2. Checklists

Training FCs in incursions need to know how to run through a bunch of things that newbies to incursions may want to ask. This may range from “How do I see tags on overview?” to “What is a cap chain?”.  There are also requirements for training FCs to be able to give a talk before taking the fleets through the first site, which include things like ensuring all pilots aren’t flying with active wardecs, the logi known what to do, everyone has their fits sorted, etc.

This results in notes and checklists being made by FCs (or at least me) to ensure they understand and have all the information they need on hand. Notes are notoriously underused or at least, not talked about. I try to use them but they’re a little clunky and most people seem to prefer to put critical information for themselves in their own bios rather than a note. What if we could share notes?

3. Fits and fleet composition

Mentioned the minimum requirements to be eligible for the SRP previously, but furthermore, the recommended fits and fleet comps for incursion sites are developed over months of fine-tuning. Whilst this experimentation is done without PvP, Incursion rats will utterly destroy you when you’re unprepared for them.

This is the kind of experimentation and trial-and-error all corporations should be going through for their own fits. I think this mentality starts to sink in over a while, but it takes a little bit of a push to get people used to it. Some of our pilots are starting to get it though, and may be heard saying things like “I need to lose this ship, it’s absolutely useless for hitting targets.” Whilst this may not be a good attitude on the surface, it indicates that pilot can identify a weakness of a fit. Initially, this comes through using the fit, but eventually, that will grow into knowledge. That is growth, and it is powerful.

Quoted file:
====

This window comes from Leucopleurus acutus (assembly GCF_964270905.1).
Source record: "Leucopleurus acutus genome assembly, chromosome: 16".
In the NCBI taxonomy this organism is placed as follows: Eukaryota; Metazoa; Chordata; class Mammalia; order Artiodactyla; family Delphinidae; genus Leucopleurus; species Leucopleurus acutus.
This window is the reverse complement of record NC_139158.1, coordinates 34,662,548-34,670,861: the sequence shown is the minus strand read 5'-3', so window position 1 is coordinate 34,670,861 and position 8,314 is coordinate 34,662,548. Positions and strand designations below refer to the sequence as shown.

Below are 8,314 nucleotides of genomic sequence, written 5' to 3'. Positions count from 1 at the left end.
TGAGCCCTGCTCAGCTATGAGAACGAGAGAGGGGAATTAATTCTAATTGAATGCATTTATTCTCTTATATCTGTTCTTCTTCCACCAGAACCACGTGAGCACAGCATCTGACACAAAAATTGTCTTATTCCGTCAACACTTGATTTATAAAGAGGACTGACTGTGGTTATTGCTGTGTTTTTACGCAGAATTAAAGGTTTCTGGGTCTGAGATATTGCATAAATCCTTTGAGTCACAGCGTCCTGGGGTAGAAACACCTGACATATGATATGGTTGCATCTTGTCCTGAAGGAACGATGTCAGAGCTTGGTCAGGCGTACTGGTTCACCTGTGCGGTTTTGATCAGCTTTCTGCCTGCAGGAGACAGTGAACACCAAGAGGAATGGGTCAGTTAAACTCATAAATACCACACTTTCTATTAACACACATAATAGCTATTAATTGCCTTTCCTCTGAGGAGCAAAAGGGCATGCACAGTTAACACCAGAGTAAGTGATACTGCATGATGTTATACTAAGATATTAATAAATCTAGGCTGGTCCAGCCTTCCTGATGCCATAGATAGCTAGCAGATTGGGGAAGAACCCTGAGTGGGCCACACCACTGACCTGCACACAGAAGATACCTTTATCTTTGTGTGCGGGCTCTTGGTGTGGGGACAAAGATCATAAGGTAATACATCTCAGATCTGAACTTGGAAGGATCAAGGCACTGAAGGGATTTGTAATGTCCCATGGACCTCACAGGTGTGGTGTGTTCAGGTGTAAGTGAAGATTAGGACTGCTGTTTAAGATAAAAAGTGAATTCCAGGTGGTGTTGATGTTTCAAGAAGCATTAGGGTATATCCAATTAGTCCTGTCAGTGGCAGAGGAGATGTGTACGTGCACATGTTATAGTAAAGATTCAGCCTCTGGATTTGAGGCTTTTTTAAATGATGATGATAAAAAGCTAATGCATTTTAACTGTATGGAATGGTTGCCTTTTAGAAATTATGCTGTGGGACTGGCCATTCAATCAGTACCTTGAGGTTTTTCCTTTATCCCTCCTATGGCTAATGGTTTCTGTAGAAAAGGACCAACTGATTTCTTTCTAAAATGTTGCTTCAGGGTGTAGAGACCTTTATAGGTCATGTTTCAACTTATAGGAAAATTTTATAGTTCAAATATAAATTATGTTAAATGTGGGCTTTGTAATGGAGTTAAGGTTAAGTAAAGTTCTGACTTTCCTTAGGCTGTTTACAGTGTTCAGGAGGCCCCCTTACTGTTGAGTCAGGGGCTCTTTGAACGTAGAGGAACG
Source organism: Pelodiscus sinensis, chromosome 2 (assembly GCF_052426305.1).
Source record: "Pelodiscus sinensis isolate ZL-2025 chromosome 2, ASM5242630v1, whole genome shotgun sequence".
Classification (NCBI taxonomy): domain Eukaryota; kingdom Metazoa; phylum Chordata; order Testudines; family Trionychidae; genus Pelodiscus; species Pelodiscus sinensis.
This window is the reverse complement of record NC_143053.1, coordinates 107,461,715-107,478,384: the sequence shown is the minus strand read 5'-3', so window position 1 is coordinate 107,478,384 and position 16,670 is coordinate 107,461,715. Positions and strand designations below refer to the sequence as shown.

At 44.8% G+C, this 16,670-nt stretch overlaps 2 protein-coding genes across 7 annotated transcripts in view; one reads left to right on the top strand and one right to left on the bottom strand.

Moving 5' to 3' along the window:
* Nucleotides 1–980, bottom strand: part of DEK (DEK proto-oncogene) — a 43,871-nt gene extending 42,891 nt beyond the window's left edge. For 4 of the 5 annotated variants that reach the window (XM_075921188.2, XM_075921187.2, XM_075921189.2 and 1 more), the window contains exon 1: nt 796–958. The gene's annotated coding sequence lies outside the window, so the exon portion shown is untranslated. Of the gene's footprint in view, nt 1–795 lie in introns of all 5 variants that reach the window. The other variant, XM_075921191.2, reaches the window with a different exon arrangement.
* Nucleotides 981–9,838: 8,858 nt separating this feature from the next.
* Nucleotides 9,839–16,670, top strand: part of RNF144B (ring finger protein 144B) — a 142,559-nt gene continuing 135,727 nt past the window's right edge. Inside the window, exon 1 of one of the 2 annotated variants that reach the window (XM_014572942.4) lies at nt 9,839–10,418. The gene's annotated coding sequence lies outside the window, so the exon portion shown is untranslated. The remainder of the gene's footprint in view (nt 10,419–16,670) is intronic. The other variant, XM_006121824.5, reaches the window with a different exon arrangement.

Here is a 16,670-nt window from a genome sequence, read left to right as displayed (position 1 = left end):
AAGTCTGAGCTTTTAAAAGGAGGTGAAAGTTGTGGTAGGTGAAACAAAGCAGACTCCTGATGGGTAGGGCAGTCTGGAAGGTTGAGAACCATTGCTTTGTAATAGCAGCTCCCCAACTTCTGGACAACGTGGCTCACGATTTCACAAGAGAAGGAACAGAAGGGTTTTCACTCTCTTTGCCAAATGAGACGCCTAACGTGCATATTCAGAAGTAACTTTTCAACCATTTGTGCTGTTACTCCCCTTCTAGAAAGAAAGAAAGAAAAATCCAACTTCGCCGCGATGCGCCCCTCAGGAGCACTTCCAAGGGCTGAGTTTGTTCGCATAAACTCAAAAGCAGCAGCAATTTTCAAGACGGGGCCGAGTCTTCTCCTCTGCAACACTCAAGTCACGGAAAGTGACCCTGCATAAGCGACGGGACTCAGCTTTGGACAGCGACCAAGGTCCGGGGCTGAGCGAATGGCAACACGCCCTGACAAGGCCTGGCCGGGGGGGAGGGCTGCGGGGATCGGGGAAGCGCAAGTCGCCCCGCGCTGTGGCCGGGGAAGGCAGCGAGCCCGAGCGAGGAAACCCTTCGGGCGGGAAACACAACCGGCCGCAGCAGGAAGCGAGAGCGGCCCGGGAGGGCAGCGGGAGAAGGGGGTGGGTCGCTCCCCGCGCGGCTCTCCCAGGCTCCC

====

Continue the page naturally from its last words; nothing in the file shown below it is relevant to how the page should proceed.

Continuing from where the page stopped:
4. Broadcasting and tagging

Here’s a super small one, but one I quite like. Rather than broadcast targets, the FC tags them. I really love this one, because pilots can see the tags even if they land on grid after tags are assigned, unlike a target broadcast, which is only displayed to those on grid at the time.

Furthermore, when broadcasting for reps, when the last person getting reps thinks that the enemies (in this case Incursion rats) have switched primaries, they broadcast “In Position”, and logistics can unlock them. Especially useful for larger fleets where logibros can’t have everyone on their watchlist, or have lots of vital fleet members (EWAR, FC, other logis) to lock up as soon as they land.

These are only a few little tips I’ve learnt. What I’m currently trying to get involved in now (if only we weren’t wardecced currently) is to become an incursion FC myself. I want to undertake their training process myself, hopefully document it, and try to adapt it for our alliance. Oh, and also so we know what to expect if we ever consider low-sec incursions. >:)

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2 thoughts on “What I learned on my excursion.”

  1. Incursions are some of the best training people can get for fleet operations. I’ve been in null fleets that weren’t a fraction as well organized as Incursion fleets. Incursion fleets, especially the HQ sites, teach people situational awareness. Oh, and many, many, many of the people and FCs running the Incursion fleets are Incursion alts of players in null. So while the PvP groups may poo-poo Incursions, many of those same groups have lots of their players flying in Incursions 🙂